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The Cgiar at 31: An Independent Meta-Evaluation of the Consultative Group on International Agricultural Research (Operations Evaluation Studies)

The Cgiar at 31: An Independent Meta-Evaluation of the Consultative Group on International Agricultural Research (Operations Evaluation Studies)

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Book DescriptionThe Consultative Group on International Agricultural Research (CGIAR) was established in 1971 to scale up years of effort by the Rockefeller and Ford Foundations in supporting four international agricultural research centers in Colombia, Mexico, Nigeria and the Philippines. As the first global program to receive grants from the World Bank?s net income, the CGIAR?s original mission was a strategic, science-based focus on increasing "the pile of rice on the plates of food-short consumer." Today it supports 16 international Centers, and from an initial 18, its membership has expanded to 62, including 24 developing and transition economies.

The CGIAR at 31, a meta-evaluation of the CGIAR, finds that CGIAR?s productivity-enhancing research has had sizeable impacts on reducing poverty by increasing employment, raising incomes, lowering food prices, and releasing land from cropping. However, the CGIAR is facing huge challenges. It is less focused on enhancing agricultural productivity than it used to be. The report finds that CGIAR?s current mix of activities reflects neither its comparative advantage nor its core competence. It also finds that CGIAR has not responded sufficiently at the System level to the biotechnology revolution, the increasing importance of intellectual property rights, and the growth of private sector research.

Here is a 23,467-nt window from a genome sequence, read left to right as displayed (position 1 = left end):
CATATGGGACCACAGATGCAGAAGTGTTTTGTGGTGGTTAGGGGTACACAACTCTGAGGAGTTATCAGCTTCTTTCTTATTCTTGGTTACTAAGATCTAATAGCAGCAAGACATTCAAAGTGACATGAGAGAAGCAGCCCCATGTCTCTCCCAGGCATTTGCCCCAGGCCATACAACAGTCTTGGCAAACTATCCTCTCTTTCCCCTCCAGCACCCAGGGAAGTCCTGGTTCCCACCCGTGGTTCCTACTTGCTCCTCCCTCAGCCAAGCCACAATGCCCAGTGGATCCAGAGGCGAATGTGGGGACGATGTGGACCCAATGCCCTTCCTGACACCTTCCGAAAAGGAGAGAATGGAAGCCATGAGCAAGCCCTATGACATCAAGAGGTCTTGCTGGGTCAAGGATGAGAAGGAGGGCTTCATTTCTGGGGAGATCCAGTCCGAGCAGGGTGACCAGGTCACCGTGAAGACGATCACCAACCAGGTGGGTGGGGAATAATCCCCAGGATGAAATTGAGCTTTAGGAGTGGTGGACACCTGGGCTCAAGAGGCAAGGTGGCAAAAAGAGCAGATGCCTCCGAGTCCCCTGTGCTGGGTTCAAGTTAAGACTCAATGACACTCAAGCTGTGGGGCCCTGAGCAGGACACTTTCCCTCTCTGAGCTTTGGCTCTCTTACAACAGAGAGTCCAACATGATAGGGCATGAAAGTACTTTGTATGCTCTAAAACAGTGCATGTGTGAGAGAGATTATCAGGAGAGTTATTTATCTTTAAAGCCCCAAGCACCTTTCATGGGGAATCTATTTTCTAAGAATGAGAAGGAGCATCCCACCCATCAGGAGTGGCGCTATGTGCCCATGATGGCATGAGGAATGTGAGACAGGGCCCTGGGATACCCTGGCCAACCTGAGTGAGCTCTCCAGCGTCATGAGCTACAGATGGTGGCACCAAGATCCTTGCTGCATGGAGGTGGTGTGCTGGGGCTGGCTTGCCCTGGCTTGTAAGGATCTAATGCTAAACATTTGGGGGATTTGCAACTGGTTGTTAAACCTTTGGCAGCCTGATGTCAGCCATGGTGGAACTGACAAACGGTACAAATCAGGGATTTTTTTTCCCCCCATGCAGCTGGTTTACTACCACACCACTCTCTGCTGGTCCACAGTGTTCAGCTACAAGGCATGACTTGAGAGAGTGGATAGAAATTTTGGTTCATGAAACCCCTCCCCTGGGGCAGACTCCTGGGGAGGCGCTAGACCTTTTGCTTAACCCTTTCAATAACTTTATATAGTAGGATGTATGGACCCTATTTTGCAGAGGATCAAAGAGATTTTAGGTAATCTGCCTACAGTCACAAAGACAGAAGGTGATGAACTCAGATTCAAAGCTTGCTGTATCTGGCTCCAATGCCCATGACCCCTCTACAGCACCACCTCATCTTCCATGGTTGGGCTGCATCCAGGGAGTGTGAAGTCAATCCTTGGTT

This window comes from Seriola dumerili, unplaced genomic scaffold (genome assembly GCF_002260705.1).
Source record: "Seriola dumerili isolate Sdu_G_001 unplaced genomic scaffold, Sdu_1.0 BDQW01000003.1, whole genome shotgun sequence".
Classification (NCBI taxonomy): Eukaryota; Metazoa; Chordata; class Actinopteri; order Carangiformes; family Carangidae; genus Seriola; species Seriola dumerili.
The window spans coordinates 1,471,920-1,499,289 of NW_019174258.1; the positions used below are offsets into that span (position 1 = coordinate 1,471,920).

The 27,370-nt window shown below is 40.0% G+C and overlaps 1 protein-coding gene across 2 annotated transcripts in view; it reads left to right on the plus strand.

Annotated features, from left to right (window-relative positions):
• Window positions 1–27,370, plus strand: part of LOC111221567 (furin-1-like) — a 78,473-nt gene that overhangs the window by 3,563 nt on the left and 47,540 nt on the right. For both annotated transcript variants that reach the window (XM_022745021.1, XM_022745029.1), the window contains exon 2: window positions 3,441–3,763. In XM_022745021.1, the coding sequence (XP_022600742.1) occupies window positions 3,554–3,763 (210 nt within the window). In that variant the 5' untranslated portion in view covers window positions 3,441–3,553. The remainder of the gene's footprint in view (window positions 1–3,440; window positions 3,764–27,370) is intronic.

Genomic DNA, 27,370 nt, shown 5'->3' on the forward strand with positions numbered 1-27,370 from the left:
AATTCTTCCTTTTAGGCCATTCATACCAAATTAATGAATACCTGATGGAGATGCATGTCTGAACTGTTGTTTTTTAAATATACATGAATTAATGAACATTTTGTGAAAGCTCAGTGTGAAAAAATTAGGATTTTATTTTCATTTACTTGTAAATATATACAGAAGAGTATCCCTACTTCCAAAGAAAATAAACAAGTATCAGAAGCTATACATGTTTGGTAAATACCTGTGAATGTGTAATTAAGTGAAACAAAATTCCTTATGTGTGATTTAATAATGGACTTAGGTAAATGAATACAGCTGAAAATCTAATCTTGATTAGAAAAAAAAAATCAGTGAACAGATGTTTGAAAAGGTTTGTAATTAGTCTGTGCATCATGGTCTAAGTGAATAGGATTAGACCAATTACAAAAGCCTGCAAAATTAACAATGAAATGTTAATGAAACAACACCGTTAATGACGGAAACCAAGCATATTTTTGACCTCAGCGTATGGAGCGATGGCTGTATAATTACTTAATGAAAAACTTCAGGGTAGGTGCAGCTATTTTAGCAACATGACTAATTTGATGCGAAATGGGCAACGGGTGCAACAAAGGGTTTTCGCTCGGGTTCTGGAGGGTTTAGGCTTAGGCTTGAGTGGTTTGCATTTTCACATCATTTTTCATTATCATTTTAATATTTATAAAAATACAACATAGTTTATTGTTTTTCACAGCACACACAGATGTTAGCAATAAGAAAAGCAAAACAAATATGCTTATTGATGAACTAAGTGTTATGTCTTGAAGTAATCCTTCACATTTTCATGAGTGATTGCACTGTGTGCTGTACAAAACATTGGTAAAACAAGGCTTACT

The evaluation makes several recommendations to address the challenges facing CGIAR, to enhance CGIAR?s role in agricultural research into the future.Download DescriptionThe Consultative Group on International Agricultural Research (CGIAR) was established in 1971 to scale up years of effort by the Rockefeller and Ford Foundations in supporting four international agricultural research centers in Colombia, Mexico, Nigeria and the Philippines. As the first global program to receive grants from the World Bank's net income, the CGIAR's original mission was a strategic, science-based focus on increasing 'the pile of rice on the plates of food-short consumer." Today it supports 16 international Centers, and from an initial 18, its membership has expanded to 62, including 24 developing and transition economies. The CGIAR at 31, a meta-evaluation of the CGIAR, finds that CGIAR's productivity-enhancing research has had sizeable impacts on reducing poverty by increasing employment, raising incomes, lowering food prices, and releasing land from cropping. However, the CGIAR is facing huge challenges. It is less focused on enhancing agricultural productivity than it used to be. The report finds that CGIAR's current mix of activities reflects neither its comparative advantage nor its core competence. It also finds that CGIAR has not responded sufficiently at the System level to the biotechnology revolution, the increasing importance of intellectual property rights, and the growth of private sector research. The evaluation makes several recommendations to address the challenges facing CGIAR, to enhance CGIAR's role in agricultural research into the future.